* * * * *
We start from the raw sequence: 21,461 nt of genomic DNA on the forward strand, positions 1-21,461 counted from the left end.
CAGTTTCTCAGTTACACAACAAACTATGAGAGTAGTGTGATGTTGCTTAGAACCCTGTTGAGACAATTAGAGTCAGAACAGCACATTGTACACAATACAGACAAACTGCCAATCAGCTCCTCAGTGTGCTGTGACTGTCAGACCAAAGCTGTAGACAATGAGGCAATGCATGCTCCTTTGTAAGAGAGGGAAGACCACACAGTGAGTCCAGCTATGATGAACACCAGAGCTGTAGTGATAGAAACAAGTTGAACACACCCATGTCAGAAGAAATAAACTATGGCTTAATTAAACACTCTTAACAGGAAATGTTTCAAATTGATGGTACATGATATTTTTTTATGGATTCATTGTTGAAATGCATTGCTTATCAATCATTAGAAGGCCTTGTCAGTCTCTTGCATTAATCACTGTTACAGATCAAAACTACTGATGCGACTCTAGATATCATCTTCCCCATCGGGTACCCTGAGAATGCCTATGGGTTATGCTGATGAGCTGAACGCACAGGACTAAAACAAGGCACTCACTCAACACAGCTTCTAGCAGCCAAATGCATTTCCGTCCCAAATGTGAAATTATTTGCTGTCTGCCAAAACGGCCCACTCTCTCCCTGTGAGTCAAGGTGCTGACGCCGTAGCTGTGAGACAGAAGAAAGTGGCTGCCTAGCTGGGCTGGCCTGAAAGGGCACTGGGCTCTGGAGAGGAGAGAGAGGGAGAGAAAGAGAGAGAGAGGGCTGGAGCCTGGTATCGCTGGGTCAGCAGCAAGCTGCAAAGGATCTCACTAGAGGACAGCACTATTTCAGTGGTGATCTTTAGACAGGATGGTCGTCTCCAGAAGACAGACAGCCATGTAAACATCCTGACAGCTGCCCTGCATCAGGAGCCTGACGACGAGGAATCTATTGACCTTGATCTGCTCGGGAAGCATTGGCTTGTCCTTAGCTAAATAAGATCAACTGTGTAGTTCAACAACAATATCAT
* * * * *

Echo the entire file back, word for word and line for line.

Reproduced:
We start from the raw sequence: 21,461 nt of genomic DNA on the forward strand, positions 1-21,461 counted from the left end.
CAGTTTCTCAGTTACACAACAAACTATGAGAGTAGTGTGATGTTGCTTAGAACCCTGTTGAGACAATTAGAGTCAGAACAGCACATTGTACACAATACAGACAAACTGCCAATCAGCTCCTCAGTGTGCTGTGACTGTCAGACCAAAGCTGTAGACAATGAGGCAATGCATGCTCCTTTGTAAGAGAGGGAAGACCACACAGTGAGTCCAGCTATGATGAACACCAGAGCTGTAGTGATAGAAACAAGTTGAACACACCCATGTCAGAAGAAATAAACTATGGCTTAATTAAACACTCTTAACAGGAAATGTTTCAAATTGATGGTACATGATATTTTTTTATGGATTCATTGTTGAAATGCATTGCTTATCAATCATTAGAAGGCCTTGTCAGTCTCTTGCATTAATCACTGTTACAGATCAAAACTACTGATGCGACTCTAGATATCATCTTCCCCATCGGGTACCCTGAGAATGCCTATGGGTTATGCTGATGAGCTGAACGCACAGGACTAAAACAAGGCACTCACTCAACACAGCTTCTAGCAGCCAAATGCATTTCCGTCCCAAATGTGAAATTATTTGCTGTCTGCCAAAACGGCCCACTCTCTCCCTGTGAGTCAAGGTGCTGACGCCGTAGCTGTGAGACAGAAGAAAGTGGCTGCCTAGCTGGGCTGGCCTGAAAGGGCACTGGGCTCTGGAGAGGAGAGAGAGGGAGAGAAAGAGAGAGAGAGGGCTGGAGCCTGGTATCGCTGGGTCAGCAGCAAGCTGCAAAGGATCTCACTAGAGGACAGCACTATTTCAGTGGTGATCTTTAGACAGGATGGTCGTCTCCAGAAGACAGACAGCCATGTAAACATCCTGACAGCTGCCCTGCATCAGGAGCCTGACGACGAGGAATCTATTGACCTTGATCTGCTCGGGAAGCATTGGCTTGTCCTTAGCTAAATAAGATCAACTGTGTAGTTCAACAACAATATCAT